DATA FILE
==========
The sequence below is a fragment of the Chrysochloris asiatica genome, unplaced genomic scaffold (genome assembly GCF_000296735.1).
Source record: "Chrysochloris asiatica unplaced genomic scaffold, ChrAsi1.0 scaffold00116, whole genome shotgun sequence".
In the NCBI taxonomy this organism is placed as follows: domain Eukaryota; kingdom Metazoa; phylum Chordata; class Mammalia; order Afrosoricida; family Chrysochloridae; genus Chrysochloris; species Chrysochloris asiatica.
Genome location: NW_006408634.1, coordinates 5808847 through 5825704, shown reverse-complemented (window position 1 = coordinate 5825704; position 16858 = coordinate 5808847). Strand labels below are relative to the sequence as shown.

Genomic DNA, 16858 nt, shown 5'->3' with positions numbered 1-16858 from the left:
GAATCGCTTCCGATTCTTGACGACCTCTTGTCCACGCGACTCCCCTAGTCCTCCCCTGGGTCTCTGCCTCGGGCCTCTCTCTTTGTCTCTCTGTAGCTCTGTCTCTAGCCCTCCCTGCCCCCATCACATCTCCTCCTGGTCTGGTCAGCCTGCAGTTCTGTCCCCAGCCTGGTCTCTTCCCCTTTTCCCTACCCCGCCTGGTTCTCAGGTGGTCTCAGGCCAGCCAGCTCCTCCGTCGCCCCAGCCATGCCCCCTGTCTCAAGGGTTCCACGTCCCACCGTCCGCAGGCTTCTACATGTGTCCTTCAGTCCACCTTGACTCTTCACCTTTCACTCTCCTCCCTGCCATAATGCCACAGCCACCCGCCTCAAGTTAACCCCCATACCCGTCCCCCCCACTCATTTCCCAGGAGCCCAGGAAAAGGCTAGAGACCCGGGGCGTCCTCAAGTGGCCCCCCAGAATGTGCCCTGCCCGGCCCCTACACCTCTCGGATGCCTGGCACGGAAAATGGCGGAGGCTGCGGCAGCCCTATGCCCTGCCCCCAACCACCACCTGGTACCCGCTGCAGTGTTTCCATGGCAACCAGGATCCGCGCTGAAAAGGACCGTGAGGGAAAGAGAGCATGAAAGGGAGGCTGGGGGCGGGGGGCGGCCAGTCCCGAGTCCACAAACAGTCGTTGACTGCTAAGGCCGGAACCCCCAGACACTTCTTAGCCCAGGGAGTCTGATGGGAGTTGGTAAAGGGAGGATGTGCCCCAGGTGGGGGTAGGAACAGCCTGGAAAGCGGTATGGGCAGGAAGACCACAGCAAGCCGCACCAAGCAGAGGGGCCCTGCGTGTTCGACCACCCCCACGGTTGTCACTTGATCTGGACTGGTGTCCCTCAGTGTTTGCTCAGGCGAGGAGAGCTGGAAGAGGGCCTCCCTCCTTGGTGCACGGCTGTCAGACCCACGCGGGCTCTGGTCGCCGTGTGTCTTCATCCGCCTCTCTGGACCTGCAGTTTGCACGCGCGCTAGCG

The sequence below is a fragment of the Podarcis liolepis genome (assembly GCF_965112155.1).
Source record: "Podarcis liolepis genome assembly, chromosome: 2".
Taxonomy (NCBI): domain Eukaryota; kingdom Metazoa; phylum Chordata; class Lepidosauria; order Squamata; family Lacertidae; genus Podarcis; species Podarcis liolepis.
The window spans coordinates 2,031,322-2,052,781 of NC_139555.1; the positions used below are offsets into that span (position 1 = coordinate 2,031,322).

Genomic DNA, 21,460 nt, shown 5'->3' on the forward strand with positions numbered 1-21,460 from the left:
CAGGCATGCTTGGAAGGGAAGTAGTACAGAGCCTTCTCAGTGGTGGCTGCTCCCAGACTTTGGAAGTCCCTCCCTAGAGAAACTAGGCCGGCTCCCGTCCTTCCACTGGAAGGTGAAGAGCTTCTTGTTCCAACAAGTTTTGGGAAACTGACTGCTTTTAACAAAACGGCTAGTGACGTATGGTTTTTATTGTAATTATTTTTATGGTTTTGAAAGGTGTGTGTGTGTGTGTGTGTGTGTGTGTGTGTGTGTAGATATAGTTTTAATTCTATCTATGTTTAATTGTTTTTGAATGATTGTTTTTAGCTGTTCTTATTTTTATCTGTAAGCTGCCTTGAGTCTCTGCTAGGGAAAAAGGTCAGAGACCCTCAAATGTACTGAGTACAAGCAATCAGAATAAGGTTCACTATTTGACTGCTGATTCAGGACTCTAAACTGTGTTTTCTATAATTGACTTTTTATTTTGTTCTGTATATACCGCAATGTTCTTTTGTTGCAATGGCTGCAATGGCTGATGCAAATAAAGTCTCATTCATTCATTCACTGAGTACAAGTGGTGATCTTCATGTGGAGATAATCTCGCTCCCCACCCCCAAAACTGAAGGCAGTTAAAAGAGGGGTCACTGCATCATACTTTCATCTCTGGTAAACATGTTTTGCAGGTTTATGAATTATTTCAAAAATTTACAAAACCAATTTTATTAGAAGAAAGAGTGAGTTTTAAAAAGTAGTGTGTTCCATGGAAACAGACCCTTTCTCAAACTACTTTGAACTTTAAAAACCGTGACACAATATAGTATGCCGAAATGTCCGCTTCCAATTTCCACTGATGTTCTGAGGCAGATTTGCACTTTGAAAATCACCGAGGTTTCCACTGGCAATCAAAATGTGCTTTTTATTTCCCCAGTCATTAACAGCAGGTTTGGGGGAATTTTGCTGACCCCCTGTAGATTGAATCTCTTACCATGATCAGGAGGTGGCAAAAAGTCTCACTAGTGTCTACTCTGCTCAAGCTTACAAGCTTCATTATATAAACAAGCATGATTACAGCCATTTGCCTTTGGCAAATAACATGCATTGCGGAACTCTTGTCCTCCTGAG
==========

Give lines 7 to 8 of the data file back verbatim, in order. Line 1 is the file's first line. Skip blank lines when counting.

The sequence below is a fragment of the Podarcis liolepis genome (assembly GCF_965112155.1).
Source record: "Podarcis liolepis genome assembly, chromosome: 2".